Top Clark County official arrested on suspicion of murdering Las Vegas investigative reporter
A top Clark County official who was the subject of investigative stories by Las Vegas Review-Journal reporter Jeff German was arrested Wednesday night on suspicion of murder after his home was searched by police in connection with the journalist’s fatal stabbing.
Clark County Administrator Robert Telles was taken into custody after a special weapons team entered his home, an official who was not authorized to discuss the arrest publicly told The Times.
Telles was wheeled out of his home on a stretcher after suffering an unspecified self-inflicted injury, said the source, who was not able to immediately provide further details to The Times.
“The suspect in the homicide that occurred on Sept. 2, 2022, has been taken into custody,” Las Vegas Metro police tweeted Wednesday night.
A police spokesperson could not immediately be reached for further information on the arrest.
Clark County jail records show Telles was booked Wednesday night on suspicion of murder and is scheduled to make an initial court appearance at 1:30 p.m. Thursday.
Earlier Wednesday, police served the search warrant on Telles’ home. The county official lost a primary election in June after German’s stories exposed allegations of bullying, favoritism and an inappropriate relationship between Telles and a subordinate. Telles had publicly accused German of being a “bully” and running a “smear” campaign against him.
Award-winning reporter Jeff German was found dead with stab wounds outside his home Saturday morning. Police are searching for a suspect.
The search came a day after police announced they connected a red or maroon 2007 to 2014 GMC Yukon Denali to the fatal stabbing of German, 69, outside his northwest Las Vegas home. German was found Saturday morning, but investigators said they believe the slaying occurred Friday morning, and security video had tied the SUV to a suspect.
An SUV matching that description was towed from Telles’ driveway Wednesday morning as detectives searched the house. Las Vegas police released two images Tuesday they said were potential leads in the killing. One was an image of an unidentified suspect whose appearance was disguised by a wide straw hat, gloves and orange long-sleeve shirt. The man was seen casing the area. The second was of the Denali, which has chrome handles and a sunroof.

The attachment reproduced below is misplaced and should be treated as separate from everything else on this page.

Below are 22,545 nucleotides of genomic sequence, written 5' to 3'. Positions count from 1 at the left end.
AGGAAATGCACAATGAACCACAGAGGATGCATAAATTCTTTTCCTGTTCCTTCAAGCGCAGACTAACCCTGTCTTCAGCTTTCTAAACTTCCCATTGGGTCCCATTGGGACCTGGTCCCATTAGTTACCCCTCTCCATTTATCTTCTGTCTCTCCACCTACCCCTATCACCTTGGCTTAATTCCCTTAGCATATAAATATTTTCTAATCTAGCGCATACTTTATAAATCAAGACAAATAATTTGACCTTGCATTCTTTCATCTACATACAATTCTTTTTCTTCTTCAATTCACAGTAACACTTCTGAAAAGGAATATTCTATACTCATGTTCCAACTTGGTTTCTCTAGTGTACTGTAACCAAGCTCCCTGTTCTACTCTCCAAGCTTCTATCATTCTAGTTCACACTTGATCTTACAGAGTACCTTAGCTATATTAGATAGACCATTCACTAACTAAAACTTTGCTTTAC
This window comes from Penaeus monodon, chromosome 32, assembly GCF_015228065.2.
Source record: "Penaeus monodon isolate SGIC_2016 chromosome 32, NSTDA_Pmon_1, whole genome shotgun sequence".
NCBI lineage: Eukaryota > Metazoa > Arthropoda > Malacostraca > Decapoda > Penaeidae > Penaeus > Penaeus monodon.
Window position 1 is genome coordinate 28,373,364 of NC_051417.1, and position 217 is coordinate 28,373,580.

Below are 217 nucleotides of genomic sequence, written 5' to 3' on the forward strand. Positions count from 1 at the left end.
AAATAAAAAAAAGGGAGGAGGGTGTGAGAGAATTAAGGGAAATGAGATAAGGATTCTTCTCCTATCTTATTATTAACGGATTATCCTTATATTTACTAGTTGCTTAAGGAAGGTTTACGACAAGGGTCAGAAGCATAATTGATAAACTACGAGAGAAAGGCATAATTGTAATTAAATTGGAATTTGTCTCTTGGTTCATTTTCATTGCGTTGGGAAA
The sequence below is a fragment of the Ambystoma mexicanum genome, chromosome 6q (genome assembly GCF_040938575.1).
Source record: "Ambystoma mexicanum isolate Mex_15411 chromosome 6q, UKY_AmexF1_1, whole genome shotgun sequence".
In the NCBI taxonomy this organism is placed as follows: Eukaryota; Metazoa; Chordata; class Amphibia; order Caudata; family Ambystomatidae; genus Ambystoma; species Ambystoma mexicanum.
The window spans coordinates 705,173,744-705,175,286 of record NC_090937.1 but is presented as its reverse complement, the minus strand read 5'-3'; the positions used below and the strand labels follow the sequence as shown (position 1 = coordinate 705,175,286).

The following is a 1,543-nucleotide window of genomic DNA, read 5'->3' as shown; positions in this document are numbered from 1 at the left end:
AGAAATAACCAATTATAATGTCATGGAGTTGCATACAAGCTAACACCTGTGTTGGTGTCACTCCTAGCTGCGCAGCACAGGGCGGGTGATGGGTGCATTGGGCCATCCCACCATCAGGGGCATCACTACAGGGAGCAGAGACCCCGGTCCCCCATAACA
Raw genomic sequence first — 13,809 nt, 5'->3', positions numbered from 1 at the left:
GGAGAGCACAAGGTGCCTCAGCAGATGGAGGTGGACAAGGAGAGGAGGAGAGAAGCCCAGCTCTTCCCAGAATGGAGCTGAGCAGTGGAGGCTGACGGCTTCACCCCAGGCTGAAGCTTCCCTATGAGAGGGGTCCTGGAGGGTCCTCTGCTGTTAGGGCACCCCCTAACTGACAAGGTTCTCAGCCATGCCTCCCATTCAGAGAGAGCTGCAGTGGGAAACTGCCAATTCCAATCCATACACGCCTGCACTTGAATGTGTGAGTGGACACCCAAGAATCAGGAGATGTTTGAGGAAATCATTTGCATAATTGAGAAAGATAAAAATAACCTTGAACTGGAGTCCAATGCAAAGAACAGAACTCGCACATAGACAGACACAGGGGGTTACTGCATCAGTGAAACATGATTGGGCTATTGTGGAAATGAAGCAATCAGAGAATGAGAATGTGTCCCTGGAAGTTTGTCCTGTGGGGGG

Las Vegas Metro police, following the search warrant initiation, acknowledged Wednesday morning it was “currently serving search warrants” in connection with German’s killing. The department would not provide specific addresses. It was unclear whether Telles is the only target of the warrants.
In a somewhat confusing series of statements, Las Vegas Metro police repeatedly called it an “isolated incident” when pressed about the danger to the public. But the department also said, “It appears the suspect was potentially casing the area to commit other crimes before the homicide occurred.”
According to the Las Vegas Review-Journal, German was working on a new story about Telles the week he was stabbed to death.
Telles, who remains in office until December, has publicly chastised German, accusing him in one tweet of writing a “lying smear piece” and in another of being a “bully.”
Executive Editor Glenn Cook said German hadn’t communicated any concerns over his safety to the paper’s leadership team.
“The arrest of Robert Telles is at once an enormous relief and an outrage for the Review-Journal newsroom,” Cook said in a statement to his newspaper Wednesday. “We are relieved Telles is in custody and outraged that a colleague appears to have been killed for reporting on an elected official. Journalists can’t do the important work our communities require if they are afraid a presentation of facts could lead to violent retribution.
“We thank Las Vegas police for their urgency and hard work and for immediately recognizing the terrible significance of Jeff’s killing. Now, hopefully, the Review-Journal, the German family and Jeff’s many friends can begin the process of mourning and honoring a great man and a brave reporter. Godspeed, Jeff.”
German was previously a longtime columnist and reporter for the Las Vegas Sun, where he covered courts, politics, labor, government and organized crime, according to his biography. He joined the Review-Journal in 2010, where his investigative work spanned stories on organized crime, political corruption and government failures.
Cook said German’s “bread and butter” was “breaking big stories,” with many of his investigations leading to significant reforms.
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